Big Tech monopolies like Amazon and its Kindle e-reader shamelessly collect and store data on readers. They do this in order to exploit readers’ interests and habits for advertising and to gain an advantage in the market—but that same data can be shared with law enforcement or bounty hunters to prosecute people exploring topics such as abortion or gender affirming healthcare. Libraries, on the other hand, have a centuries-old practice of vigorously defending the privacy of their readers. Even the Oklahoma library system that recently threatened librarians if they so much as “use the word abortion” is still doubling down on providing better anonymity for patrons. The function of a library is antithetical to the prerogatives of surveillance capitalism.

Today, libraries generally are blocked from purchasing and owning digital books—and readers are in a similar boat. Instead, publishers offer only high-cost licenses for which libraries rely on emergency funds and may only be able to afford the most popular works. These costs put libraries at a disadvantage in serving traditionally marginalized communities, including particularly young, disabled, rural, and low income readers who may rely on e-books. Already, public schools bound by state law to protect the data of their students are having to pay $27 per digital copy of Anne Frank’s Diary of A Young Girl each year. Publishers are sending a clear message that privacy will be a premium feature if they have their way.

This lawsuit is a digital book burning to end libraries’ most viable avenue to loan and preserve diverse, surveillance-free digital books: scanning the books themselves. If libraries do not own or control the systems for accessing digital books, or can only afford digital books with a “let our corporation surveil your patrons” discount, people who rely on digital books from libraries are much more likely to be surveilled than those privileged enough to travel to check out a paper book.

But it is not only readers whose opportunities are on the chopping block. If publishers are able to charge more money for a smaller list of books, authors will be in a more dire position for publishing opportunities, making an already exclusive and white industry even less hospitable for diverse and emerging authors. To be published at all, even more authors will be forced to turn to Amazon’s extractive self-publishing e-book and audiobook monopoly. To access those books, readers already have to pay both in dollars and in data.

Surveillance endangers traditionally marginalized people the most, and publishing urgently needs to confront this blind spot. The authors listed in the suit appear to be about 90% white, 60% male, and 17% deceased. While it would be ludicrous to blame deceased authors for not speaking out, the others have been resoundingly complicit: allowing publishing companies, associations, and other institutions to outrageously claim that the existence of libraries in the digital age harms their intellectual property and smear librarians as “mouthpieces” for Big Tech.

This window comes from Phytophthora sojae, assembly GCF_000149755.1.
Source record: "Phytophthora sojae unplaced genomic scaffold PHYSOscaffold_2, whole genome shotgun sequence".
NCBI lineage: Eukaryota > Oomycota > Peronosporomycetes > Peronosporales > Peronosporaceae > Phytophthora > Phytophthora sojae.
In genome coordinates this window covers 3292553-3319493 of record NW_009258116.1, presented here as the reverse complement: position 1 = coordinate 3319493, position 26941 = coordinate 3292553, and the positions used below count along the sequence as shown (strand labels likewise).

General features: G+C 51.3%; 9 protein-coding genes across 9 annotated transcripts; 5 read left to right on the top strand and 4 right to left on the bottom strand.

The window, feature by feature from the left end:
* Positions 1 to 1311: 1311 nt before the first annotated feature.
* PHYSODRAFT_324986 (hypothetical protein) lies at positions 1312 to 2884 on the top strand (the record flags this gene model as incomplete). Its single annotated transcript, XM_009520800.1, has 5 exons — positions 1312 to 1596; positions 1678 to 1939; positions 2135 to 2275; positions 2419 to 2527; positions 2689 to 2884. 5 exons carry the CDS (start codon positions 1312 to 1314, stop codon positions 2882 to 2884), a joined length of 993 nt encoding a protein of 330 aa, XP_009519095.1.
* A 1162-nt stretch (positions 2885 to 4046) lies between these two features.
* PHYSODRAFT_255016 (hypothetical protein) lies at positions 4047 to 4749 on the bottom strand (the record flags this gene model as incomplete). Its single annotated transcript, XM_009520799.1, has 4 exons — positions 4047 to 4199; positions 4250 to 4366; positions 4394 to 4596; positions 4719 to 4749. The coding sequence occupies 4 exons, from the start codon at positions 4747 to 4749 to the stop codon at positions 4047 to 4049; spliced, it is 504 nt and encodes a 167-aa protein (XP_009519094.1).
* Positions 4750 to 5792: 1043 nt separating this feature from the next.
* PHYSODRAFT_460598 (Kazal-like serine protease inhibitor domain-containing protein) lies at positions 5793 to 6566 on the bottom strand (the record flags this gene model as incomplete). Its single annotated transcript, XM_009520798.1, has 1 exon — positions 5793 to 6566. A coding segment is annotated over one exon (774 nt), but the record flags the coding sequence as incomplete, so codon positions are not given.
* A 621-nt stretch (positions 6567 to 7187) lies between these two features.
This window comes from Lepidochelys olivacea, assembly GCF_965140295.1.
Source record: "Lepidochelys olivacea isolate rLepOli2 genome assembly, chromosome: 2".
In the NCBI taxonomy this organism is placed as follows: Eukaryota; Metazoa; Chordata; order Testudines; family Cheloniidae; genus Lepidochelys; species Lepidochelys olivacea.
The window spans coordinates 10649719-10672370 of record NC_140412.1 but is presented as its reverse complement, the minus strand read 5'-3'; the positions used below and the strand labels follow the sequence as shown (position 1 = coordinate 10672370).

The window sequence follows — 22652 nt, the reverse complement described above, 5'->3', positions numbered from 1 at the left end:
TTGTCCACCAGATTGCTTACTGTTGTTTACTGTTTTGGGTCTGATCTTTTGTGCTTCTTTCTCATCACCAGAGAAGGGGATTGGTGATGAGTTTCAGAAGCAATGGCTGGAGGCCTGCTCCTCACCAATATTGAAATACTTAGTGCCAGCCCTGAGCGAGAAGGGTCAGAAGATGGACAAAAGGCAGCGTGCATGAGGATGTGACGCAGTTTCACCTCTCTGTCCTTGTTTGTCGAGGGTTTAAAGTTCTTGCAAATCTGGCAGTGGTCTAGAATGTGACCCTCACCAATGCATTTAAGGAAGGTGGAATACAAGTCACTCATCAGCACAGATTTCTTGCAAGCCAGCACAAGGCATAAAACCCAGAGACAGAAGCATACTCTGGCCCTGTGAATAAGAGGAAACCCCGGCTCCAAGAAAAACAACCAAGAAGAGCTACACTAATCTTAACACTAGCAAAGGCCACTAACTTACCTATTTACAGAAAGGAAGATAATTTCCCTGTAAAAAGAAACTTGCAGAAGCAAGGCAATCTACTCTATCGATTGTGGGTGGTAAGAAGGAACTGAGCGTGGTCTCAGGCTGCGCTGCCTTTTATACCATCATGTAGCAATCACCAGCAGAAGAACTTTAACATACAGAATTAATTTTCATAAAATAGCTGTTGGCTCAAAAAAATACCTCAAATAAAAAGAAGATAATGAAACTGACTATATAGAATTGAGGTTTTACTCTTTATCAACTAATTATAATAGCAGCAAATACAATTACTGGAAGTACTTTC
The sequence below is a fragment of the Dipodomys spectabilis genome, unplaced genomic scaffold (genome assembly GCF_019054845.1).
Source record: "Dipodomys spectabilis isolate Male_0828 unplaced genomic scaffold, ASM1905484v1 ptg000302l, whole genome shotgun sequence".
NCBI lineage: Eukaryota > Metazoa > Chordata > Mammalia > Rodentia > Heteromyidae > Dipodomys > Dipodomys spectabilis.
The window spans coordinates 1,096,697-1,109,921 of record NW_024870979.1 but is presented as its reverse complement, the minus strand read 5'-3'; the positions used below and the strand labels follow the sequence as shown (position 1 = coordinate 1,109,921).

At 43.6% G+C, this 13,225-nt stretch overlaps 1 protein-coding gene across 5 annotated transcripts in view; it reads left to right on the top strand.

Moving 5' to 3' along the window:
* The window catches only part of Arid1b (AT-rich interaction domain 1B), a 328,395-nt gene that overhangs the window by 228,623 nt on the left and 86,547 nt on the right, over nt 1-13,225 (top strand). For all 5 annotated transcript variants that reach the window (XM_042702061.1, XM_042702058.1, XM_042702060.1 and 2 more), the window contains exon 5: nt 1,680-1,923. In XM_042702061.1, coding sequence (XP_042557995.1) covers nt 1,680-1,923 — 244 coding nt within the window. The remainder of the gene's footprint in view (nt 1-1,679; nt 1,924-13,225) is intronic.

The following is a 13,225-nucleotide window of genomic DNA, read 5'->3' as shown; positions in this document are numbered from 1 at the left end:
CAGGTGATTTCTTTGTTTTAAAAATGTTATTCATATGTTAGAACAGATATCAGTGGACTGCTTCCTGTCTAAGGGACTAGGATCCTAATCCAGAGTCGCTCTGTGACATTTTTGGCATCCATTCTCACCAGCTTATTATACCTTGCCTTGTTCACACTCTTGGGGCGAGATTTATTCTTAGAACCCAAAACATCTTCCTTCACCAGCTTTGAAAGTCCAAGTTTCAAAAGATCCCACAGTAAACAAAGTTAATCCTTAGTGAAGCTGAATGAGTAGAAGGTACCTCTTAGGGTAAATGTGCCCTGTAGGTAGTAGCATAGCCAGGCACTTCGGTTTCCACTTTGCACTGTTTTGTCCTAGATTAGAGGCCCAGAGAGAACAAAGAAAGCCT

Authors listed in the suit include James S. A. Corey, best known for The ExpanseA Game of Thrones’ George R.R. Martin, Gillian Flynn of Gone Girl fame, and Elizabeth Gilbert of Eat, Pray, Love. Brene Brown’s Daring Greatly as well as multiple titles by Lemony Snicket are also listed. Sarah Crossan’s YA novel Resist, and Emily St. John Mandel’s Station Eleven are also among titles the Internet Archive is being sued for owning and loaning. Ironically, Malcolm Gladwell’s David & Goliath is also among publishing giants’ arsenal.

This lawsuit illustrates a new level of unabashed greed from publishing corporations and their shareholders, swathed in a record-profits-fueled PR campaign using inadequately compensated authors as human shields. Not only will

Continue reading.

Written by Leisureguy

29 July 2022 at 9:58 am

Hubble v. Webb leather-themed shave

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Hubble v. Webb

A very fine shave this morning, beginning with the excellent lather that my Rooney butterscotch Emilion brought forth from Wholly Kaw’s Project Leather, which does indeed boast a leather lather fragrance.

The razor this morning is the RazoRock Game Changer .68-P. (I misidentified the .84-P in an earlier post as the .68-P. Apologies for that, and this morning’s razor really is the .68-P, as you will see in a close inspection of the photo.)

Three passes left my face perfectly smooth and ready for a splash of Geo. W. Trumper’s Spanish Leather aftershave (with two squirts of Hydrating Gel mixed in).

The tea this morning is Murchie’s No. 22: “a superb blend of green Gunpowder and Jasmine, as well as Keemun and Ceylon black teas. All the flavour of our world famous No. 10 Blend, with a touch of bergamot to brighten the flavour and Ceylon to strengthen the brew. With slightly more pronounced citrus and floral tones than No. 10, this makes a great cup of tea.”

Written by Leisureguy

29 July 2022 at 8:58 am

Posted in Caffeine, Shaving